Google Hangouts and the problem with Free

2013

Can Google Hangouts replace for a paid-for webinar or video conferencing platform? As far as the bean counters are concerned, who cares - "what part of free don't you understand?" What could possibly be wrong with free tools?

This argument is one I'm hearing a lot about from companies that are exploring Hangouts because it's easy to access, the video quality (especially on mobile devices) is better than a lot of others and, well, it's free!

While I don't claim any particular expertise on Google +, I have been playing with it and talking to organizations that are using it. What I'm discovering is that while it does a lot of cool things, it still doesn't match the way most of us work in the corporate world. Maybe that matters, maybe it doesn't, but it's important to be aware of the issues and limitations before jumping in.

So with more than 100 webinar and virtual collaboration tools out there to choose from, what is it that you're actually paying for and what do they do that Google Hangouts don't?

Let's start with what Hangouts does well:

The video chat is cool and easy. No argument, if seeing each other face-to-face is your priority, this tool works really well. It works surprisingly well on smart phones and tablets which makes it a great tool for informal chats and just-in-time calls. Think of it as Google's shot over the collective bows of Skype and Apple's FaceTime app. It also allows you to record easily, which leads us to….

It works really well with YouTube (if that's important to you). A lot of people like to show videos during webmeetings and the YouTube integration in Hangouts is about as easy as it gets. You can quickly share in your browser the link which goes directly to YouTube and everyone can watch the same video with reasonably good synching. Recordings will go to a designated YouTube channel.

How useful this is in a corporate context is debatable. It's probably a useful feature for small companies that use YouTube channels as part of their marketing. But for larger corporations, I don't see much benefit – not to mention that it is likely to incur the wrath of the corporate IT people.

It has good – but very limited - sharing features. If you want to share your screen with your attendees, it's easy to do in Google Hangouts. But that's all you can do. There are no annotation tools or easy passing of keyboard controls.

You can share Google Docs and work on them collaborately, but unless your team works in Google Docs on a regular basis, that's not a whole lot of use because you then have to export everything to Word, Excel or whatever else you use on a daily basis.

The Chat function is fine. Ummm, that's it. the chat function is fine.

You can put silly hats on people and use other wacky visual effects. You have the ability to use Google Effects to change people's appearance. This can be a fun way to break the ice and let people tease each other but might not be appropriate for meetings with senior leaders or customers. Oh, and the novelty wears off after about 37 seconds.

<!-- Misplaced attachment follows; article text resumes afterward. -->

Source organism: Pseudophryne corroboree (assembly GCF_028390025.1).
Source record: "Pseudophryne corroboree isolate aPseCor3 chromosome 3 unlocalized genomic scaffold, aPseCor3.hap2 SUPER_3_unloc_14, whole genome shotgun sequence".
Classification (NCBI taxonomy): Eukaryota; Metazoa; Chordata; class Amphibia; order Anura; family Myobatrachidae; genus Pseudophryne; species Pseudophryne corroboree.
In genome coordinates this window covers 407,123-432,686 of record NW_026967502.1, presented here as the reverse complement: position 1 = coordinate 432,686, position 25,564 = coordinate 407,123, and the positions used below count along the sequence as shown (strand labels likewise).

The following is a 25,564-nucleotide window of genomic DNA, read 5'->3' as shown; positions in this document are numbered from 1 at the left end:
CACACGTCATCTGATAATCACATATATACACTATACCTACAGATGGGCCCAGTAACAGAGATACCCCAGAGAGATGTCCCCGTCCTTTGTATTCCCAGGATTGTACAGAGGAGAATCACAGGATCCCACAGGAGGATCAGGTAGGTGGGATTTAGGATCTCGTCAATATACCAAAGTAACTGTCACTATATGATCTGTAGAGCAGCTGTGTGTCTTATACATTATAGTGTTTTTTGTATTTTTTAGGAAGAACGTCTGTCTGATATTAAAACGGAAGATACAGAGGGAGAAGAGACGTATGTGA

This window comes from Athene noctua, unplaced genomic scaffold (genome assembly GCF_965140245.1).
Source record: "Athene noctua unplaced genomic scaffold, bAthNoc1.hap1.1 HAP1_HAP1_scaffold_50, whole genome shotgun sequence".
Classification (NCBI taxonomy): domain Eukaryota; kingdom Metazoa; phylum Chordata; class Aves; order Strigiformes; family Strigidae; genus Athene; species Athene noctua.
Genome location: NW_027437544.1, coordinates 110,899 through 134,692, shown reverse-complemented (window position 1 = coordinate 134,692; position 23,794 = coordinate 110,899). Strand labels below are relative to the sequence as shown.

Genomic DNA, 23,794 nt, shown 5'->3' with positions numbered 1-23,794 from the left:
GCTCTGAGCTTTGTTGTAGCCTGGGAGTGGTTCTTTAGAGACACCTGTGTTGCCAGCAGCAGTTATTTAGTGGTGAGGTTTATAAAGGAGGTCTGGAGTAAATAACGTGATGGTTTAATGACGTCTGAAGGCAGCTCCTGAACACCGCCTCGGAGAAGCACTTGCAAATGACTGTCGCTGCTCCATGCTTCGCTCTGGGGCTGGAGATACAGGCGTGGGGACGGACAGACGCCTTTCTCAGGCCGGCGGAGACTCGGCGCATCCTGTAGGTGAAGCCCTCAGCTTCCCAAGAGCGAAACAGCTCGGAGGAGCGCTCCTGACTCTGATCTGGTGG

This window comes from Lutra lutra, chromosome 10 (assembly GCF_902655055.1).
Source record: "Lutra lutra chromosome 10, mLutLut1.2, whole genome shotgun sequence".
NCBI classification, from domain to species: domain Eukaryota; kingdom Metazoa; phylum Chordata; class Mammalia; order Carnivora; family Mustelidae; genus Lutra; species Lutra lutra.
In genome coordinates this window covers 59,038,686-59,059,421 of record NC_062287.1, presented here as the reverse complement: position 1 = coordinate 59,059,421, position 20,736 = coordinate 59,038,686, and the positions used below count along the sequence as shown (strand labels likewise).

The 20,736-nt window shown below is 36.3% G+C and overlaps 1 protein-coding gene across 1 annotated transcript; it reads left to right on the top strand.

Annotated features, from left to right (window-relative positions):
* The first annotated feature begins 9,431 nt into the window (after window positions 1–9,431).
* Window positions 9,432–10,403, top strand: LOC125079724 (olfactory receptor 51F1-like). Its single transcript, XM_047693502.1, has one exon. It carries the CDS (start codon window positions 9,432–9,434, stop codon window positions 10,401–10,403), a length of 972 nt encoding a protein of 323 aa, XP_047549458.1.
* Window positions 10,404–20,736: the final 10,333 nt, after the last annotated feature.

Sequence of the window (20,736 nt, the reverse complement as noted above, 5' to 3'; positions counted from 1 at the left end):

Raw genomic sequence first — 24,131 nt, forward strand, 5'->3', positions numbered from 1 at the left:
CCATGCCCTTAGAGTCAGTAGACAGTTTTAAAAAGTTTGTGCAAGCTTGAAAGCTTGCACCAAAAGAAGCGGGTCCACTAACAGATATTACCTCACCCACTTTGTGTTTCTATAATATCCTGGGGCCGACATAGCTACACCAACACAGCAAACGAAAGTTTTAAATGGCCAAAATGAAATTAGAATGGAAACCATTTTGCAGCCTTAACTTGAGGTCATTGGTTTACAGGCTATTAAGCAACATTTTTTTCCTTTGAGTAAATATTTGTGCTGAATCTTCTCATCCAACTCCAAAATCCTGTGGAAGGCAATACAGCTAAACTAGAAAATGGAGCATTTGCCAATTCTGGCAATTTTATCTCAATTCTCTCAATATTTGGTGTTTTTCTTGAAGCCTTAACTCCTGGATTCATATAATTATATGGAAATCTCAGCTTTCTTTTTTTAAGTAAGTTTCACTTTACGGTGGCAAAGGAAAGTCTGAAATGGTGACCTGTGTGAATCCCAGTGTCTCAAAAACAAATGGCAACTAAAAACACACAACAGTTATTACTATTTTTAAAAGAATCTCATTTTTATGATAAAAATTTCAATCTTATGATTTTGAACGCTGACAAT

Here are some of the problems:

No simple white board or collaboration space. One of the most powerful tools in webinar and meeting tools is the white board- the ability to generate, capture and share information with each other in a simple, visual way. There simply is no similar tool in Hangouts (yet).

There are no survey, polling, or other voting tools. This isn't a bit deal when it's only a couple of people, but for larger groups, these tools would offer visual, interactive and engaging ways to get feedback. They simply don't exist in Hangouts.

You can't pre-load what you want to share. This is a big deal as far as webinars go. One of the advantages of webinar-specific tools is that you can have everything loaded and ready to go, and it's easy to switch from one visual to the next. When screensharing, it's much more clunky.

Working on documents collaboratively is clunky and time-consuming. I want to address the issue of work-arounds, because there ARE work-arounds for most of these limitations. But that's the major problem with free tools. You rely on work-arounds.

If getting people to use technology well is a problem for your team, it should be as easy to use as possible. If you have to log into other tools, re-enter information or have multiple screens open it becomes onerous and annoying.

Here's the thing, if the only justification people have for using a technology is that it's free, then the price is driving the work. You're also making it more complicated to get things done, which is no recipe for adoption and integration. Work should drive the choice of tools. If your team or company is already using Gmail and GoogleDocs, then Hangouts works with your workflow. If you don't, it probably is a temporary fix at best.

That's the problem with free. It often solves one problem while not making anything else particularly easier. And we haven't even started on the issue your IT folks will have about security and compatability.

Let the work you need to do drive your choice of tools, not the price.

Now, I'm really interested in hearing what you all think and I'm prepared to be proven wrong. What works for you?

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About The Author

Wayne Turmel
Wayne Turmel

Wayne Turmel is a speaker, writer and co-founder of The Remote Leadership Institute. He’s passionate about helping people present, sell and lead people and projects using today’s virtual communication technology. His books include Meet Like You Mean It - a Leader’s Guide to Painless and Productive Virtual Meetings. Wayne is based in Chicago, IL.